Bill Nygren recently released his third-quarter commentary. Here is a summary of what he had to say.
Bonds are performing unusually poorly.
Usually, bonds are less volatile than stocks. And they are generally not correlated with each other. This means that when stocks are down bonds tend to be up and vice versa.
The S&P 500 is down 24% this year. Bonds are faring worse, with the U.S. Treasury 20-year bond down 30% year to date. There have been six years out of the past 30 when the S&P 500 was down. The average loss was 15%. During those six years, the average return of the Bloomberg 20-year+ Government Bond Index was plus 13% and it only had one down year, losing 2%.
What is different this year?
Interest rates started the year at close to zero. As interest rates have risen in an attempt to tame inflation long-term assets including stocks have gone down. The yield on the 20 year Government Bond is 4.13%. It hasn’t been this high since the end of 2013. Yields issued since then are lower than today so the bonds have decreased in value. Stocks have declined because as the risk-free rate rises, the value of riskier assets decreases.
This has been a normal bear market (so far).
The stock market has fallen by 20% 11 times in the past 77 years. After falling 20% the median fall would be another 10% and the bottom would occur 117 days later. On June 13, the market had fallen 20%. Since then we have lost another 7% in 109 days. We are within both a couple of days and a couple of per cent loss of a “normal” bear market.
It could get worse. And it did in half of the previous bear markets. But it’s comforting to know that so far this has been a typical bear market.
Don’t throw in the towel
The table above shows the average 1, 5, 10 and 20-year total returns for the S&P 500 over the past 77 years. It also shows the best and worst returns for each period. There are two things you should note.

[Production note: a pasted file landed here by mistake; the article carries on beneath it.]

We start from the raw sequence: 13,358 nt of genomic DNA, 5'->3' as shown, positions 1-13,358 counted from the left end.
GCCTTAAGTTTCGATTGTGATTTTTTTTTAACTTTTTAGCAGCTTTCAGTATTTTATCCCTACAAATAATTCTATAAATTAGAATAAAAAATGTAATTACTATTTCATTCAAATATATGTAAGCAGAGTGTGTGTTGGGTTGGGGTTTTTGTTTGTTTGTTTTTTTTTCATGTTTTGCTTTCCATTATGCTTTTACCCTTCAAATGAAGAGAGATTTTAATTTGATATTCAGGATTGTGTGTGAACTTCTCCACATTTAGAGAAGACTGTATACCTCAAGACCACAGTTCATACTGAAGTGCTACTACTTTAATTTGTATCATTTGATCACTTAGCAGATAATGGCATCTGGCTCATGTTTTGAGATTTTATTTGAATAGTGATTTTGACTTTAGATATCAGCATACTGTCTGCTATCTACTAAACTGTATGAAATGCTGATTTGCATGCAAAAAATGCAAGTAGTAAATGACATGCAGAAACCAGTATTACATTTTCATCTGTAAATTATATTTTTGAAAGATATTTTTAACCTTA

One, is the power of compounding. The average return in any given year has been 12%. But keep your money invested for 20 years and your investment will grow almost ninefold.
The second is that as time increases, returns increase but losses also get smaller. The biggest loss of -39% was after a 1-year return. The lowest return after holding for 5 years was a loss of -22% and if you held for 20 years the lowest return was a gain of 155%.
Nygren believes stocks are only for investors who can leave their money in the market for many years.
It is a stock picker’s market
Nygren believes a good time to buy stocks is when there is a wide range in how stocks are being priced. Meaning more stocks than usual are selling at high and low valuations. One way to measure the opportunity is to look at the distribution of P/E ratios.
Oakmark Funds looked at the distribution of trailing P/E ratios for the S&P 500 over the past 30 years. They compared the 450th-highest P/E stock to the 50th-highest P/E stock. They found that the 50th-highest stock averaged a P/E of 47 while the 450th-highest had an average P/E of 11. Today the 50th-highest stock is at a P/E of 50 which is above average and the 450th stock has a P/E of 5.6 which is below average. This range is 40% wider than normal. Nygren believes this is a good environment for picking stocks.
Nygren’s 7 pieces of advice.
- If you wake up at night thinking about your investment portfolio, you should reduce your risk.
- Defer discretionary spending until markets have recovered.
- Don’t listen to media pundits’ advice on market timing.
- Asset allocation matters, and investing in both stocks and bonds helps control risk.
- Market volatility creates an opportunity to rebalance to your target asset allocation.
- When valuation spreads are above normal, look to add value by stock picking.
- Investors hurt themselves by selling after declines and buying after increases. Do the opposite.